So, for instance, when I started treating my depression—you know, just a couple of years ago during covid when there was nothing to do. All my work dried up. Because previously I was flying around doing speaking engagements. And you know, I didn’t have anything to do. And my husband and I were out here for the first six or eight months of covid just living in the woods. And I was in therapy constantly, like twice a week, plus couples therapy. I wasn’t on Zoloft yet. But, oh, I wish I had been. That would have been—oof! Zoloft is like a party drug, as far as I’m concerned. And I lost some weight, because I was just—

John Moe: A note to listeners, Zoloft is not a party drug.

Lindy West: (Laughing.) It’s not! It’s not. I was just out here in the woods. I was, you know, gardening and walking and cooking and emerging from depression and really living—despite the horrors of the world, really living this sort of joyful life that I hadn’t had for years and years and years. And I think as a result of that, of coming out of a really, really debilitating years-long depression that I only recognize now after the fact, during which I had gained a lot of weight. And I also had an injury that that really affected my mobility, and I had finally gotten that—I got orthotics, and I could like walk again. ‘Cause I had this ankle problem, blah, blah, blah. Who cares? All of a sudden I was able to move, and I was happy. Long story short, some of this weight that I had gained during my years of depression came off, and I was getting smaller, which has never happened to me before in my life.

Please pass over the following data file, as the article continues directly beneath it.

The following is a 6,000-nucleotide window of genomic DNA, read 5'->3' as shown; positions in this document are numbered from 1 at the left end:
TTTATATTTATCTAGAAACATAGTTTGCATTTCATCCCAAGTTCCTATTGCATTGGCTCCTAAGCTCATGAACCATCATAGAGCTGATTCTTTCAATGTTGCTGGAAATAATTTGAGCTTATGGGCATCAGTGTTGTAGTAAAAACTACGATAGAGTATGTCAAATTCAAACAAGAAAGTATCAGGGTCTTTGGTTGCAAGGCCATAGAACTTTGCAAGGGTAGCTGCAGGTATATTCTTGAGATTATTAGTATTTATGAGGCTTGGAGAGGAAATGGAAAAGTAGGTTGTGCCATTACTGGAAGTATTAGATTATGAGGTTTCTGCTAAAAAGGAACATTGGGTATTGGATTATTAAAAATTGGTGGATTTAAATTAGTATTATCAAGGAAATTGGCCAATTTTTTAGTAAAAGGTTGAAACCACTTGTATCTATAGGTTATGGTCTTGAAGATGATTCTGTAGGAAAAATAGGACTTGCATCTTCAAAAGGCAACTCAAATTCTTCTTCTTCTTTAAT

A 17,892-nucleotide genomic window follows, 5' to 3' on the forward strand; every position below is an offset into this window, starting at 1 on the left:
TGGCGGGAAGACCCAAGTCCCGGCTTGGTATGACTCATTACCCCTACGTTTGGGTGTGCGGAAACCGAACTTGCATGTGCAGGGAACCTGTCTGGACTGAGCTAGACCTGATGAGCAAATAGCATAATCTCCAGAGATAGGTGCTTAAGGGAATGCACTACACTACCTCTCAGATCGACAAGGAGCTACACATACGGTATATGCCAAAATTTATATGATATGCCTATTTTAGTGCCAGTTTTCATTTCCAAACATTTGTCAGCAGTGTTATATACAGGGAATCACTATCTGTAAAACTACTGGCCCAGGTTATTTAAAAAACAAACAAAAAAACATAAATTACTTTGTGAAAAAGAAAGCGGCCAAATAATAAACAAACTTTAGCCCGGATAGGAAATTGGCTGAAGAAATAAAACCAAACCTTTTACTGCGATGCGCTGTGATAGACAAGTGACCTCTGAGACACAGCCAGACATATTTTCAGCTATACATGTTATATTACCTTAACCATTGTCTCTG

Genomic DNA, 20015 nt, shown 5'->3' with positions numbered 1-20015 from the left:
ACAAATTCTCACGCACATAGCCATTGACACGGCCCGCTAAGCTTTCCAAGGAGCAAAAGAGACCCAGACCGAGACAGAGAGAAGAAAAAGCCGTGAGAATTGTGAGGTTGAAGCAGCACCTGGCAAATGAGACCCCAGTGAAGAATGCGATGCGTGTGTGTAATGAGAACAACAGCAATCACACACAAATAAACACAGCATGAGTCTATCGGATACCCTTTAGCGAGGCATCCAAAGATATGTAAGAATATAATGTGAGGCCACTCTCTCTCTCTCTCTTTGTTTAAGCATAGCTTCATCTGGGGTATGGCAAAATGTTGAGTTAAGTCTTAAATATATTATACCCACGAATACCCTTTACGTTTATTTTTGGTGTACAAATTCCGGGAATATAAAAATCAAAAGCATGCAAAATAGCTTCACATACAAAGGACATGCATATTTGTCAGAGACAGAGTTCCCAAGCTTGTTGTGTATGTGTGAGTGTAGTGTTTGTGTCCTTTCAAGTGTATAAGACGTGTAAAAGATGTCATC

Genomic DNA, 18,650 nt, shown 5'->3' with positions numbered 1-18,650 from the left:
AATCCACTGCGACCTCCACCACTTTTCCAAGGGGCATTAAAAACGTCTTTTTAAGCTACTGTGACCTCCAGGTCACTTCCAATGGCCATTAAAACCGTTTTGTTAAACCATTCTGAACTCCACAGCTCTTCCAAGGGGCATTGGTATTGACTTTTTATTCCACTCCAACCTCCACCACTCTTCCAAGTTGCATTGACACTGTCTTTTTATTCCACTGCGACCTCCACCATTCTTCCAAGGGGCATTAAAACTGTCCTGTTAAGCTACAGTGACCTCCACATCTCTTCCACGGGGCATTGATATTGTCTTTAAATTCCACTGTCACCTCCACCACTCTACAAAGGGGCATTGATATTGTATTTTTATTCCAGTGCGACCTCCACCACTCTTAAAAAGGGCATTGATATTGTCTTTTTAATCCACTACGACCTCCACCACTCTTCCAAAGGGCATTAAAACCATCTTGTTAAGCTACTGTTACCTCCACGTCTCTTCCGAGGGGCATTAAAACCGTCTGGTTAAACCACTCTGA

And there were people on the internet who noticed. And of course, I got comments that were like, “Oh, you look great.” You know. “Congratulations!” Which was gross. And that didn’t feel good, but I would say equally unpleasant were the comments that were like, “Wow, another fat positive body shrinking,” you know, as though I was betraying them in some way. When what was happening on my end—and I wasn’t talking about this; I wasn’t, you know, sharing this—but I had found some reprieve from despair. And I was just starting to live a little bit more. I was starting to live my life, and I was starting to come out of the dark, and I was really feeling hopeful for the first time in a long time. And I was feeling—I was feeling alive! And people just assumed that I was like dieting, or I’d gotten bariatric surgery, or I was trying to stop being a fat person on purpose. And I wasn’t.